Union and charity join lord's family to launch awareness campaign

13 Sep 2019 11:29
Published by: Kian French


The family of former USDAW general secretary Lord Garfield Davies of Coity CBE, who died from a rare neurological condition earlier this year, have teamed up with a national charity and trade union to launch a GP-targeted awareness campaign.

Trade union activist and Labour peer Lord Davies died in March 2019. He was diagnosed with the rare condition Progressive Supranuclear Palsy (PSP) in 2017. A terminal, degenerative neurological condition, PSP has no known cure or treatment, It causes increasing levels of disability, with sufferers eventually rendered bedridden, unable to communicate and in need of 24-hour care.

Lord Davies' widow Lady Marian Davies, her family and trade union USDAW have teamed up with the only charity in the UK that specifically supports sufferers and their loved ones, the PSP Association (PSPA), to raise awareness of the rare condition and help GPs spot the signs - before it's too late.

Carol Amirghiasvand, Director of Engagement for PSPA, commented: "People are affected by the symptoms of PSP without being diagnosed - such as complications of falls and infections, which often include pneumonia.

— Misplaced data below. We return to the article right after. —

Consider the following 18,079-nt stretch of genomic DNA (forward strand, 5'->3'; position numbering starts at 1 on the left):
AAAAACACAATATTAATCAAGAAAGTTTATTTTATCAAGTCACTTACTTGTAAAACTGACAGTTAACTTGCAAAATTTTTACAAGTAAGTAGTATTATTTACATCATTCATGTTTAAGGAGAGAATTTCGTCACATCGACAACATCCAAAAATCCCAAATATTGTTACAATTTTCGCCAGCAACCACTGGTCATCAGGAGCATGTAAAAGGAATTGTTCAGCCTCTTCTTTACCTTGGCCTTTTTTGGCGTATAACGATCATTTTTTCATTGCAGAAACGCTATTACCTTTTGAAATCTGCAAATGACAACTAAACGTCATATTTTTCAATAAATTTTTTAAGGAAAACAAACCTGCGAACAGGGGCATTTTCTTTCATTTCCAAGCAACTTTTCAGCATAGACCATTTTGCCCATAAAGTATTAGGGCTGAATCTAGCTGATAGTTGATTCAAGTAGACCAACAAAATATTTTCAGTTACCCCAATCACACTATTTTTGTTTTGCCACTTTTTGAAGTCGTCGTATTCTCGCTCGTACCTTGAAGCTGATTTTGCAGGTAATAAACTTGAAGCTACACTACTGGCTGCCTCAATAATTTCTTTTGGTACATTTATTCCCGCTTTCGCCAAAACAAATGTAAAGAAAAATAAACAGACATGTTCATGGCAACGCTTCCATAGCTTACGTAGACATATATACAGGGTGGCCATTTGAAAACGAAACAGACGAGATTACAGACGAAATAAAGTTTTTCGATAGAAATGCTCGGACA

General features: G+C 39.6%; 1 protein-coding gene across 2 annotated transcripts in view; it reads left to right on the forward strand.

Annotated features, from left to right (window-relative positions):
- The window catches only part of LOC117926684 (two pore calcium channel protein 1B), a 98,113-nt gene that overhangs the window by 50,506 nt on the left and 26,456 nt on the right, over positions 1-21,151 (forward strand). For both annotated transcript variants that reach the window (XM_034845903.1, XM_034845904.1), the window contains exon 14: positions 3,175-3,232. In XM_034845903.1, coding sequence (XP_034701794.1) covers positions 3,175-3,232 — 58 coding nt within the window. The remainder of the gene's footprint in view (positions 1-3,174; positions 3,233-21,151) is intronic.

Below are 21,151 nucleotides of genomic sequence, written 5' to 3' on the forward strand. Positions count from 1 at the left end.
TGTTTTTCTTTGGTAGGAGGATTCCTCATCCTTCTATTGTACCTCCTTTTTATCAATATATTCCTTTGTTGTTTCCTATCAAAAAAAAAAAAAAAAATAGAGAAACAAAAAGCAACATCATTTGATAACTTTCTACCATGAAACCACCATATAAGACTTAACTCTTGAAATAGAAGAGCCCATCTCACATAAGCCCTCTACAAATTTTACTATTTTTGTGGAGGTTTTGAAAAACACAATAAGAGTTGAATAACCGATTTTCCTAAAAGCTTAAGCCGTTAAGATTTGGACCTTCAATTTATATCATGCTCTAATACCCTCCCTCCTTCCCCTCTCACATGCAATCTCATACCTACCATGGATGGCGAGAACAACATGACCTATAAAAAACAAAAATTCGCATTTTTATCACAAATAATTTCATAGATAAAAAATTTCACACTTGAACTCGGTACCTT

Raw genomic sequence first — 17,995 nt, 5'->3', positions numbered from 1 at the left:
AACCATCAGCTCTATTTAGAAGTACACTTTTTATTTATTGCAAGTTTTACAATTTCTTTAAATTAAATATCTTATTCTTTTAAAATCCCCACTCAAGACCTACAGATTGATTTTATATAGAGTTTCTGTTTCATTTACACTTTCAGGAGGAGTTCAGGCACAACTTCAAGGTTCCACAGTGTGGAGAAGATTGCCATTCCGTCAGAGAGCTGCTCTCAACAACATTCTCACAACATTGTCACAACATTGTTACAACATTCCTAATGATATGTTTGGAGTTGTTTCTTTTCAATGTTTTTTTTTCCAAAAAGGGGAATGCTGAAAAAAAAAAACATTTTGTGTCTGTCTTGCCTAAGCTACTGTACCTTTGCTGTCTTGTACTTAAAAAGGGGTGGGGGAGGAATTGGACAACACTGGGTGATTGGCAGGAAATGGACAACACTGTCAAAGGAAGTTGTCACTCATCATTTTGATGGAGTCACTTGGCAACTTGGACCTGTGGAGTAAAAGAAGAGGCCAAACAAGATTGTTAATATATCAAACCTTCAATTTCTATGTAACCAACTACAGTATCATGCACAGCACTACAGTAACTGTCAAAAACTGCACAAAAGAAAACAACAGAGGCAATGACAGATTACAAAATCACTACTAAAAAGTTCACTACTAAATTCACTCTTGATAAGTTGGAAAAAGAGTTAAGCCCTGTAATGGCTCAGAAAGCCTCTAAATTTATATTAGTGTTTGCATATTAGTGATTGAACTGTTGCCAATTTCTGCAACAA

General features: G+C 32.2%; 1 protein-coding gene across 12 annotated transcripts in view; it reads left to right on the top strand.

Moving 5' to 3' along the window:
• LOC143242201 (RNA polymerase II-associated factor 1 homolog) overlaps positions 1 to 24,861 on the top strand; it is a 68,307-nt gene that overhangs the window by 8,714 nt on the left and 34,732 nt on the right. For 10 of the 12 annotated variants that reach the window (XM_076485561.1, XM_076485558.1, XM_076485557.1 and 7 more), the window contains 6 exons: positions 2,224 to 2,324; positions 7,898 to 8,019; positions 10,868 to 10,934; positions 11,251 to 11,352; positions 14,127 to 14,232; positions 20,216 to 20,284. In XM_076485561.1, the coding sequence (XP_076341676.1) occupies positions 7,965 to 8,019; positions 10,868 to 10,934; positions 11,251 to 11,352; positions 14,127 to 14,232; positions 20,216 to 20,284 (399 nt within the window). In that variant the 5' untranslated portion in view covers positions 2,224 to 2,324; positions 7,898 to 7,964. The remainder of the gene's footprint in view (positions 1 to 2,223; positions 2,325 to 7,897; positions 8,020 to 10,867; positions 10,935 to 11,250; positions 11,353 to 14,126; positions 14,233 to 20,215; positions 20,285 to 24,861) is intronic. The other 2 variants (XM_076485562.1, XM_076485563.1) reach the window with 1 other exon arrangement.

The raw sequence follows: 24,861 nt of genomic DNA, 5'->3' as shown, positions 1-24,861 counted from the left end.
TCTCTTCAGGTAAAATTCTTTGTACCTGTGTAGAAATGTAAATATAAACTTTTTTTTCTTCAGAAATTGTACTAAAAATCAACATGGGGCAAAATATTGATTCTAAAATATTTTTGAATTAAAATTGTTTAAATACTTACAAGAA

"Without a formal diagnosis patients are missing out on essential care and effective measures being put in place to manage the symptoms, keep them safe, and allow them to live their lives with respect dignity."

In 2002 actor Dudley Moore died from PSP. Ten years later, in 2012, the condition claimed the life of Sir David Attenborough's brother, John. The condition is sill largely unknown to the general public but more importantly - and unfortunately - also to the medical profession.

To increase awareness, the PSPA have created a Red Flags guide for GPs and medical professionals, highlighting the signs that someone is suffering from PSP.

The campaign also stresses that a DAT scan is the correct way to diagnose PSP (the red flags guide is here: https://pspassociation.org.uk/app/uploads/2019/01/New-PSP-Red-Flag-Final-LR.pdf).

Lady Davies said: "PSP took the life of someone who was committed to making a difference in the world. Garfield spent the majority of his life campaigning for change and even in death supported the campaign to raise awareness of PSP, donating his brain to science. It's our hope that the Red Flags guidance will make it into GP surgeries across the country and raise awareness of this debilitating terminal condition."

Paddy Lillis, USDAW General Secretary, added: "PSP is currently incurable, there's no effective treatment to prevent the condition getting worse and life expectancy can just be six or seven years. There needs to be greater public awareness of PSP. We also need to see more government-backed research into the condition and while there is no cure for PSP, many of the symptoms can be managed to help people achieve the best possible quality of life."


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